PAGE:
When police officers found the three-year-old Staffordshire Bull Terrier cross “Harvey”, he was lying against a backyard fence, whimpering and unable to get off the ground with ants, fleas and other insects crawling over his body.
- Harvey the dog was found emaciated in a backyard following a report to the police
- His owner has been sentenced to two years and two weeks in prison
- She is already eligible for release if she has served time
The RSPCA said Harvey was in such an emaciated state that his entire skeleton was visible and he was opening and closing his mouth, indicating he was extremely thirsty.
Despite barely being able to lift his head, he wagged his tail at the sound of the officer’s friendly voice.
On Friday, his owner, a 49-year-old woman, was jailed for two-and-a-half months after pleading guilty in the Port Adelaide Magistrates Court to a charge of aggravated cruelty for causing serious injury to a dog.
Harvey was found starving to death in the backyard of his Findon home in December 2020 after South Australia police received a report of a distressed and emaciated dog.
When the RSPCA was notified, Harvey was rushed to an emergency vet clinic.
Due to the severity of Harvey’s condition and level of suffering, the vet made the decision to euthanize him.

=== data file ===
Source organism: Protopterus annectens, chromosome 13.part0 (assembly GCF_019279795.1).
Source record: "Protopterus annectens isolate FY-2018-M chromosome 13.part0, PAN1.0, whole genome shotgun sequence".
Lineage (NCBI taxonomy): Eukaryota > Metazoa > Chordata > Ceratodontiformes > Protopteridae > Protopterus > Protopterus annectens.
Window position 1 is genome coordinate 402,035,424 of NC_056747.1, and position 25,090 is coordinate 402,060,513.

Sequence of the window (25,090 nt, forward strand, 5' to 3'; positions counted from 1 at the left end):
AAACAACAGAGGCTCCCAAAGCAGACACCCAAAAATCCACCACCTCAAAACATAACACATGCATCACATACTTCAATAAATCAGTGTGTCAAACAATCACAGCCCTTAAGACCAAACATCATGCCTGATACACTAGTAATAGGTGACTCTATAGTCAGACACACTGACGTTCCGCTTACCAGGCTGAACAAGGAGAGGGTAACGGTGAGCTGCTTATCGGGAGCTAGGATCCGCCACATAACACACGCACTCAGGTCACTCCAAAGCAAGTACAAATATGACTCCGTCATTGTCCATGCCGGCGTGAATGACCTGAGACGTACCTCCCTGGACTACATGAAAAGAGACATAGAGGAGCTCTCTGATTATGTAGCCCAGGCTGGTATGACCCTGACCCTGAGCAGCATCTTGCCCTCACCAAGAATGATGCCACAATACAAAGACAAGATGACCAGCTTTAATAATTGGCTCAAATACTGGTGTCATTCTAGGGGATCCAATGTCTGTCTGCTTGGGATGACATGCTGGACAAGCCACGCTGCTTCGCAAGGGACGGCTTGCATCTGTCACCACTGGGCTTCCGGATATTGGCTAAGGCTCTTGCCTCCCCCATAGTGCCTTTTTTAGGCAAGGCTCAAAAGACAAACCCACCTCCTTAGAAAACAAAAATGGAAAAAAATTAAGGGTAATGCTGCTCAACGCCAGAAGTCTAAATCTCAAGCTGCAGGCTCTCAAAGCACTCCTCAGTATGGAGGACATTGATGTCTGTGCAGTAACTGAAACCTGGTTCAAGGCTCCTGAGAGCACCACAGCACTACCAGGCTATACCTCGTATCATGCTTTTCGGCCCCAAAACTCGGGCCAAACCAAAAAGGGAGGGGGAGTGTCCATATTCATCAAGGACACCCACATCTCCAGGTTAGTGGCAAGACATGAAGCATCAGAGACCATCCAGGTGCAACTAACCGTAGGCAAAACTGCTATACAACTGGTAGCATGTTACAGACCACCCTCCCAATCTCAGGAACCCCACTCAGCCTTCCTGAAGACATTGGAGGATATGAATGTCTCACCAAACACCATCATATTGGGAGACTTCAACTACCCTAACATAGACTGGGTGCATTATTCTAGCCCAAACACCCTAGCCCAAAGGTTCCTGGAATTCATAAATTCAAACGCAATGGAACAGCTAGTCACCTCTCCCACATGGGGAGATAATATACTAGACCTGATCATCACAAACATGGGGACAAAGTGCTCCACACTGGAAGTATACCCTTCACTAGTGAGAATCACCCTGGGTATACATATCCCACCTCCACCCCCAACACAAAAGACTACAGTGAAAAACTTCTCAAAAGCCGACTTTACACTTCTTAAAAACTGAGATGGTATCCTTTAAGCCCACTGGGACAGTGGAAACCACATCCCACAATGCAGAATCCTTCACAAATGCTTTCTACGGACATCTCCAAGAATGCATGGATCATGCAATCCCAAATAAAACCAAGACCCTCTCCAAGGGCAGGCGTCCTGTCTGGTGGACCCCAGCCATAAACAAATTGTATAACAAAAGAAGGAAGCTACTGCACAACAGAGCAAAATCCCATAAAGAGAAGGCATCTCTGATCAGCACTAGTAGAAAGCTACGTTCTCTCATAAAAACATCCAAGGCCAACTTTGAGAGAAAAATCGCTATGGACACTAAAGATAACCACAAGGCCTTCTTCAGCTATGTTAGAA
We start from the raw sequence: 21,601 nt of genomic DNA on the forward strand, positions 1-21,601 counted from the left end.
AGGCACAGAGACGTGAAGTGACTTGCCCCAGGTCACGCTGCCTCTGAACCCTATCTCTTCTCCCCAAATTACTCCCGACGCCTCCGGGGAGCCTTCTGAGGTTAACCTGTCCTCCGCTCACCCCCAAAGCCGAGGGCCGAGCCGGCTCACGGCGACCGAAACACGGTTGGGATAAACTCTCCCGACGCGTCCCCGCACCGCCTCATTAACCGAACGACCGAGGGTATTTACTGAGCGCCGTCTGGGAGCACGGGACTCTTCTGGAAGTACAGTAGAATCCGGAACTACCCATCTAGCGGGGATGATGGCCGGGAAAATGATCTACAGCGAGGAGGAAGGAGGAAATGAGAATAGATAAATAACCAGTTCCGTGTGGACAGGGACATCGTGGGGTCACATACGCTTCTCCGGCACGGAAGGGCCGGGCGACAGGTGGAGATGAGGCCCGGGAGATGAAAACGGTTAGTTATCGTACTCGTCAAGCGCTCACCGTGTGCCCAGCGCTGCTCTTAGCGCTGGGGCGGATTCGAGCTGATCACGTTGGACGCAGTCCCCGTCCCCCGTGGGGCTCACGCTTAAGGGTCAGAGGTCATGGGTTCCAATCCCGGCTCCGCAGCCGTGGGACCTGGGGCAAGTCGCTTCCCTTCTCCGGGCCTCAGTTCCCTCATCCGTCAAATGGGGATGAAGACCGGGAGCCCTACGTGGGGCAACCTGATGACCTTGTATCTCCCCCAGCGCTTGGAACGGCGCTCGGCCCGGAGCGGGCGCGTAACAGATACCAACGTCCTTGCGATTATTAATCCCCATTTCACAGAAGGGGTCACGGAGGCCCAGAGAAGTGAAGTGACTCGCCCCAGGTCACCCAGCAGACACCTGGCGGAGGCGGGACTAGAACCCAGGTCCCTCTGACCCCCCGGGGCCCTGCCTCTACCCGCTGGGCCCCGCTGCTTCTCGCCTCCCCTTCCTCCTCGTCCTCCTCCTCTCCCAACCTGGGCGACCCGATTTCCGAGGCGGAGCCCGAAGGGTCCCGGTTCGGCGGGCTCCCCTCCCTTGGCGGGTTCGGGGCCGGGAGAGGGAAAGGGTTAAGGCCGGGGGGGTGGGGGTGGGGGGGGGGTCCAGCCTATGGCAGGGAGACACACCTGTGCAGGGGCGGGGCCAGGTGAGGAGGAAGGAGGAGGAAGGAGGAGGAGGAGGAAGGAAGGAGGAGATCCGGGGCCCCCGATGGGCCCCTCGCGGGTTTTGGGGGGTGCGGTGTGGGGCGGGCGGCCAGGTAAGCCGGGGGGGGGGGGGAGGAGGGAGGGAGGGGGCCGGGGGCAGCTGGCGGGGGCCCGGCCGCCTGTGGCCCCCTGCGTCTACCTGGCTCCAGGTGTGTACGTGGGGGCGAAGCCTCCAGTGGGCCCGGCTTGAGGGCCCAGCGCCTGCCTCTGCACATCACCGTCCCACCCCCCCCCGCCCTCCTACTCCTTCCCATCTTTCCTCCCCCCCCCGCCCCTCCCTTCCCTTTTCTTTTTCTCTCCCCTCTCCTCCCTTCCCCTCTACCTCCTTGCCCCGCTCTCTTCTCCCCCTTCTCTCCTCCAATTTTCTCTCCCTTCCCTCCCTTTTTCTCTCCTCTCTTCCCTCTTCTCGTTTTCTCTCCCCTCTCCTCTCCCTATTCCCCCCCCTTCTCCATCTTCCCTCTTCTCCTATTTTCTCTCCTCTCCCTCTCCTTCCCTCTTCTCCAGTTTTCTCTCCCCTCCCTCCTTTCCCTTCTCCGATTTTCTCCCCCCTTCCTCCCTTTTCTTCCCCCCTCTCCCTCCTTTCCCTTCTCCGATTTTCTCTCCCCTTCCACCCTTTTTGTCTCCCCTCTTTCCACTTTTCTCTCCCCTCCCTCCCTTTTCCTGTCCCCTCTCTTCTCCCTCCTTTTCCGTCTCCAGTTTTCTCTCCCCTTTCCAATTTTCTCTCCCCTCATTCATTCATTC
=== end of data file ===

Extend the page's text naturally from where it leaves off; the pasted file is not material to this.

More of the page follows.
At his subsequent examination of Harvey’s body, RSPCA SA Chief Vet Dr. Brad Ward that it was “one of the worst cases of body waste I have seen in a career of 13 years with the RSPCA”.
An autopsy confirmed malnutrition and starvation as the cause of death and revealed that Harvey had been eating grass in his final days.
The RSPCA said the woman told inspectors Harvey belonged to her daughter, who had moved out, and admitted the dog would go without food for four or five days at a time and she was not “on the ball” about giving water.
The RSPCA said the woman tried to argue in court that she could not afford to feed Harvey, but Judge Jayanthi Pandya rejected the claims, pointing out the defendant was able to fund a pack-a-day smoking habit.
“It is difficult to understand how you could buy cigarettes and not food for this animal,” Judge Pandya said.
“Redirecting responsibility to your daughter makes me question your remorse.
“Pet ownership is not a responsibility to be neglected or treated carelessly.”
The woman has already served the sentence because she was jailed earlier this year after her bail application was rejected.
She has been ordered to pay more than $600 in vet fees and court costs.
Under SA’s Animal Welfare Act, the maximum penalty for animal cruelty is $20,000 or two years in prison, which is doubled for an aggravated offence.